Johanna Konta says she was ‘picked on’ with questions over Wimbledon defeat

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Johanna Konta was frustrated by questions challenging her big-point mentality after another golden Grand Slam opportunity went begging.

 

The British number one lost 7-6 (7-5) 6-1 to unseeded Barbora Strycova in the Wimbledon quarter-finals.

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She hit a huge 33 unforced errors in a match in which she was the overwhelming favourite, mirroring a similar showing in the French Open semis.

 

“I don’t think you need to pick on me in a harsh way,” she told one reporter.

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Presented with examples of shots that had gone wrong, such as a smash at the net and a double fault, and asked if she perhaps could have coped better on big points, she replied: “Is that in your professional tennis opinion?” before saying the questioning was “disrespectful and

patronising”.

 

“I’m a professional competitor who did her best today, and that’s all there is to that,” she added.

 

Konta had put in battling performances against top-10 players in her two previous matches, coming through in three sets against Sloane Stephens and Petra Kvitova, and has much to celebrate from these championships.

 

On the back of a successful clay-court season as well, she is set to return to the top 15 in the rankings for the first time since March 2018.

 

She has won admiration for a calmer on-court demeanour since hiring new coach Dimitri Zavialoff late last year, but the manner of her defeat from a winning position on Tuesday and the nature of the news conference afterwards are reminiscent of the old days.

 

After last year’s first-round exit from the French Open, she accused journalists of making her job more difficult with their criticism.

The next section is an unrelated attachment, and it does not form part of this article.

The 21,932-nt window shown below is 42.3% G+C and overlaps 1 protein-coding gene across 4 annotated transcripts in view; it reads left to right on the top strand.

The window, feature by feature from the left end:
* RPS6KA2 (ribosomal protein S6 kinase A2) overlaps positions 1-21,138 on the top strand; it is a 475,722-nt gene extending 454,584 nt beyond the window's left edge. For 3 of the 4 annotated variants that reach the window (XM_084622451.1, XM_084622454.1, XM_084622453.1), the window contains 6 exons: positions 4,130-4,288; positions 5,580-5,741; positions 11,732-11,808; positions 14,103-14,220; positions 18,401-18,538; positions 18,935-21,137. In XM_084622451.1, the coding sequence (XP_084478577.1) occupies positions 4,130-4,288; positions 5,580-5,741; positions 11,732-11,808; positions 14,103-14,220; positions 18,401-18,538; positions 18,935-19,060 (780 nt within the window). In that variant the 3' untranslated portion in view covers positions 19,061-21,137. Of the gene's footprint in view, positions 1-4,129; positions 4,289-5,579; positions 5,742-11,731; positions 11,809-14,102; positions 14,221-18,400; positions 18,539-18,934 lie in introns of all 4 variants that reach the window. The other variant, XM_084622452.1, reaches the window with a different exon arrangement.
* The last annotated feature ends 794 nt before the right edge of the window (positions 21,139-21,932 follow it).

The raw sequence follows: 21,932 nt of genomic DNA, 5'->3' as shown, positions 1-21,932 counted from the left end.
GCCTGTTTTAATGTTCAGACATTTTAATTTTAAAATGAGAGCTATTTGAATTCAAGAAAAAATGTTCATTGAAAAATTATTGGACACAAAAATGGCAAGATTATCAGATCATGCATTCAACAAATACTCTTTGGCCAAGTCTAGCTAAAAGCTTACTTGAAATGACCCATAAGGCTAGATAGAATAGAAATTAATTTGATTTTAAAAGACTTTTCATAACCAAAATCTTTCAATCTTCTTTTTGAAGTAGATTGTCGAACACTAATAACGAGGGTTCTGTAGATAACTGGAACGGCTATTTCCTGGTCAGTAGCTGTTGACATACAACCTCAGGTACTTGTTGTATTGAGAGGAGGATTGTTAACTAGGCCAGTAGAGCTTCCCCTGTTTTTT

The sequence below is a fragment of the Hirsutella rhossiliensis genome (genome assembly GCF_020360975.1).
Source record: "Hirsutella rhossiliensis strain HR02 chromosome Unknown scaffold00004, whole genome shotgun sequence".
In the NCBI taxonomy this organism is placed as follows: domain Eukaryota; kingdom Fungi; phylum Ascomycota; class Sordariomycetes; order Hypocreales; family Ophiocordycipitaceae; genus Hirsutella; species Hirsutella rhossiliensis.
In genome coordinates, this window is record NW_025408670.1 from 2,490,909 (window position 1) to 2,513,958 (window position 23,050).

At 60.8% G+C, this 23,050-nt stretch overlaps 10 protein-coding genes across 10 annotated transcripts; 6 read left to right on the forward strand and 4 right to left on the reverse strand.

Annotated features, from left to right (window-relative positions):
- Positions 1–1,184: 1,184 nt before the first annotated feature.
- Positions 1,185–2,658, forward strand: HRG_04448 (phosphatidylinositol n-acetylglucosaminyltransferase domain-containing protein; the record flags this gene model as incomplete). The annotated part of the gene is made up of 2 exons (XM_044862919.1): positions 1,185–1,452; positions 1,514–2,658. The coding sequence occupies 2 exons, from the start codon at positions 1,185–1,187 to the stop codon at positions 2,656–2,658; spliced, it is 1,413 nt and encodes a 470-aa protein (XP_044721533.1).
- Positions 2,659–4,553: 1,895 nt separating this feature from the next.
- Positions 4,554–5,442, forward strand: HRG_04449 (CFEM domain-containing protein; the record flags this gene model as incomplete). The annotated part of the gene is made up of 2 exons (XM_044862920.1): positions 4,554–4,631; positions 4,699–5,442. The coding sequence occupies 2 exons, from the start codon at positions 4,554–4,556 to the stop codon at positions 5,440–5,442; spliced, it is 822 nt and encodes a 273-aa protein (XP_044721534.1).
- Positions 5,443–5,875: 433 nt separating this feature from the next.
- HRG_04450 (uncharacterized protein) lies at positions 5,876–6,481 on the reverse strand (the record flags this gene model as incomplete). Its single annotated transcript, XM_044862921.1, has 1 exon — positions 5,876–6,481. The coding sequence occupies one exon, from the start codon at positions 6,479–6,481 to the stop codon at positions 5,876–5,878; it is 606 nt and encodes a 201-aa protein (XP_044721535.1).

Konta is well known for speaking about the positives in her losses, even if it sometimes looks a bit of an effort to say it and look upbeat at the same time.

 

After this defeat, when she had led 4-1 before crumbling and missing out on a fourth Grand Slam semi-final, she repeated the same “no regrets” mantra that came after the defeat by unseeded Marketa Vondrousova at the French Open in June.

 

That straight-set loss to the teenager – which came after the Briton had held three set points in the first set – stopped her reaching her first Grand Slam final, with many pundits saying that had been her best chance of a major title.

 

Against Strycova, former world number one John McEnroe said it was disappointing to see Konta “fall to pieces” when she had been a break up early on.

 

But Konta, whose forehand broke down when targeted by Strycova, gave much of the credit to the Czech for “playing very well” rather than explaining why her serve that was so dominant in previous rounds dropped to a level where she won just 51% of first-serve points.

 

Nor did she explain why she sent two forehands long and a backhand wide to allow Strycova to break back in the first set, when as former world number one Tracy Austin put it on BBC television, “the irritating streaks of her game started kicking in”.

 

“I think I’ve played a great tournament,” Konta said. “Obviously I would have liked to have played three more matches, won three more matches. But I really feel that even including today, I can take a lot away from these 10 days.

 

“The players that I’ve played and beaten, also lost to today, I think overall there’s a lot I can be proud of and take from it.”

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